Adding Event Handlers
The find files dialog so far looks quite good. We haven't cleaned it up much but
we have created a simple user interface easily. Next, we will show how to add
scripts to it.
To make the find files dialog functional, we need to add some scripts which will
execute when the user interacts with the dialog. We would want to add a script to
handle the Find button, the Cancel button and to handle each menu command. We write
You can use the script element to include scripts
in XUL files. You can embed the script code directly in the XUL file in between
the opening and closing script tags but it is much better
to include code in a separate file as the XUL window will load slightly faster. The
src attribute is used to link in an external script
Let's add a script to the find file dialog. Although it does not matter what
the script file is called, usually it would be the same as the XUL file
with a js extension. In this case, findfile.js will be used. Add the line below
just after the opening window tag and before any elements.
We'll create the script file later when we know what we want to put it in it. We'll
define some functions in the file and we can call them in event handlers.
You can include multiple scripts in a XUL file by using multiple
script tags, each pointing to a different script. You
may use relative or absolute URLs. For example, you may use URLs of the following form:
fairly large topic and there are plenty of other resources that available for this.
Responding to Events
The script will contain code which responds to various events triggered by the user
or other situations. There are about thirty or so different events that may be
handled in several different ways. A typical event is the user pressing a mouse
button or pressing a key. Each XUL element has the ability to trigger certain events
in different situations. Some events are triggered only be certain elements.
Each event has a name, for example, 'mousemove' is the name of the event that is
triggered when the user moves the mouse over a UI element. XUL uses the same event
mechanism as defined by
When an action occurs that would trigger an event, such as the user moving the mouse,
an event object is created corresponding to that event type. Various properties are set
on the event object such as the mouse position, the key that was pressed, and so forth.
The event is then sent to the XUL in phases. The first phase is the capturing
phase, in which the event is first sent to the window, then to the document,
followed by each ancestor of the XUL element where the event occured downwards
until it reaches that element. Then, the event is sent to that XUL element.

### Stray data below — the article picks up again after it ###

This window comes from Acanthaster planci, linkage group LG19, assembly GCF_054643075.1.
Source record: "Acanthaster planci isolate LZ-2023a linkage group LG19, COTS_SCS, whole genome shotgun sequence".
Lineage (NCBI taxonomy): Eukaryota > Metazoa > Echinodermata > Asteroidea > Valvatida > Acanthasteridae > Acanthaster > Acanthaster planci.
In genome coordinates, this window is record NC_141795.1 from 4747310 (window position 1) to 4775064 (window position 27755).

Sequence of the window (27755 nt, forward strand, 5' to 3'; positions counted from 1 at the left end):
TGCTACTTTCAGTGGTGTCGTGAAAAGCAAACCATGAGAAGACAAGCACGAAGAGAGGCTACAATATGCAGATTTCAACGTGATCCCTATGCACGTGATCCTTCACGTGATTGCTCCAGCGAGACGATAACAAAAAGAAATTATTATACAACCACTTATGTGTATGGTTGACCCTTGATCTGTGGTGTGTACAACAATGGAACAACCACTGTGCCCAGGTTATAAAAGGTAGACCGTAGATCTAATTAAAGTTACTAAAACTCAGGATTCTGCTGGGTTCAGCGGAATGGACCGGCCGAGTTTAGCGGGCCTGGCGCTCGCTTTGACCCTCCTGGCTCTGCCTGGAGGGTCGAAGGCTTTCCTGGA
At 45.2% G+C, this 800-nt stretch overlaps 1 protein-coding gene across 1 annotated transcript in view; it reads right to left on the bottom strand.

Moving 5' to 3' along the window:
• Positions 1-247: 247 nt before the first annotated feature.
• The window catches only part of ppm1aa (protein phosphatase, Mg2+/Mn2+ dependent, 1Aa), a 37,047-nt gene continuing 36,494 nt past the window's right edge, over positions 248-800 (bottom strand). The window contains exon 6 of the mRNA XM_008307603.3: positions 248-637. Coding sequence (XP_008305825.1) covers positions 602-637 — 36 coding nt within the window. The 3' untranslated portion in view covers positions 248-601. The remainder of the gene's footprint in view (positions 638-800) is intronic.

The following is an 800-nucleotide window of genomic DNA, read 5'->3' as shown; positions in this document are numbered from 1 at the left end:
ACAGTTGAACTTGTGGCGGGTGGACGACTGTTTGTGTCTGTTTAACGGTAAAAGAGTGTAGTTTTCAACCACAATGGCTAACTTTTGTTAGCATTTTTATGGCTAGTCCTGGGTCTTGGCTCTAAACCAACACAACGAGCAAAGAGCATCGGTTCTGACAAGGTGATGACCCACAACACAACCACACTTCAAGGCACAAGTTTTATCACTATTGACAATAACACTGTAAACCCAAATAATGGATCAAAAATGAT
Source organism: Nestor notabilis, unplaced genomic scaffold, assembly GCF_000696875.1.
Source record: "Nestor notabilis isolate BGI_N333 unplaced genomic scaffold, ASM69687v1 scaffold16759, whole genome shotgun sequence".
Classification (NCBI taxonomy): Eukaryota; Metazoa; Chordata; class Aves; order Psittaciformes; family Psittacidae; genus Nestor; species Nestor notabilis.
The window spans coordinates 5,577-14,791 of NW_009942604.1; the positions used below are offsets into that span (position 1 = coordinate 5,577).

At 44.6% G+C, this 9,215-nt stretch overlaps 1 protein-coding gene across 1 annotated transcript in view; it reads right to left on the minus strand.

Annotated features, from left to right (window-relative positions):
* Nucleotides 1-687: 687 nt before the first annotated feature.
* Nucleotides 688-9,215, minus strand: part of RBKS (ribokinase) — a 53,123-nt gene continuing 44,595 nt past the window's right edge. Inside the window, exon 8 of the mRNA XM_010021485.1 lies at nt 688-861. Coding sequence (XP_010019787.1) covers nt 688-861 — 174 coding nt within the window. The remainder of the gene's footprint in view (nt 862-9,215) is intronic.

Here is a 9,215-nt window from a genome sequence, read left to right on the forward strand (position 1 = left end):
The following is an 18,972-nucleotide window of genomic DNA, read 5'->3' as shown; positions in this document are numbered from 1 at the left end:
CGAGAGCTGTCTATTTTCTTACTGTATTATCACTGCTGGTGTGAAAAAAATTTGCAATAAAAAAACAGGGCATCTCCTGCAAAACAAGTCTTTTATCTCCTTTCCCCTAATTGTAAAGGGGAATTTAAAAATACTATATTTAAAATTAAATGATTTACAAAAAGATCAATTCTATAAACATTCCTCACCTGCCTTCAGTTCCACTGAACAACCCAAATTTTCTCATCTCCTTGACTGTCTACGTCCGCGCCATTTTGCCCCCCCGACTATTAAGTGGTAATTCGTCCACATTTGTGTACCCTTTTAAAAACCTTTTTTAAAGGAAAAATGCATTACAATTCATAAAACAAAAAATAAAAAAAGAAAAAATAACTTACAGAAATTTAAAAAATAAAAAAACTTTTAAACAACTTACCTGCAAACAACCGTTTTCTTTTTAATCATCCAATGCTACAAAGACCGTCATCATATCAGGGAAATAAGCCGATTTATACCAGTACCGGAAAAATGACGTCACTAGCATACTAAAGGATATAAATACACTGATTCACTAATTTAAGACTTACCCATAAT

Finally, during the bubbling phase, the event is sent to each element back upwards
until it reaches the window again. You can respond to an event during either the
capturing or bubbling phase. Once the event has finished propagating, any default
action will occur, which is the built in behaviour of the element.
For example, when the mouse is moved over a button that inside a box, a 'mousemove'
event is generated, and sent first to the window, followed by the document, and then
the box. That completes the capturing phase. Next, the 'mousemove' event is sent to
the button. Finally, the bubbling phase causes the event to be sent to the box,
document and window. The bubbling phase is essentially the reverse of the capturing
phase. Note that some events don't do the bubbling phase.
You can attach listeners to each element to listen to the events during each step
of event propagation. Due to the way a single event is passed to all the ancestors,
you may attach a listener to a specific element or to an element higher in the
hierarchy. Naturally, an event attached to an element higher up will receive
notification of all elements inside it, whereas an event attached to a button will
only receive events pertaining to that button. This is useful if there are several
elements you would like to handle using the same or similar code.
Once you handle an event, regardless of where in the propagation the event is, you
will likely want to stop the event from being sent to further elements, essentially
stopping the capturing or bubbling phases from continuing. Depending on how you
attach the event listener to an element, there are different ways of doing this.
The most common event used is the 'command' event. The command event is fired when a
user activates an element, for example by pressing a button, changing a checkbox or
selecting an item from a menu. The command event is a useful event since it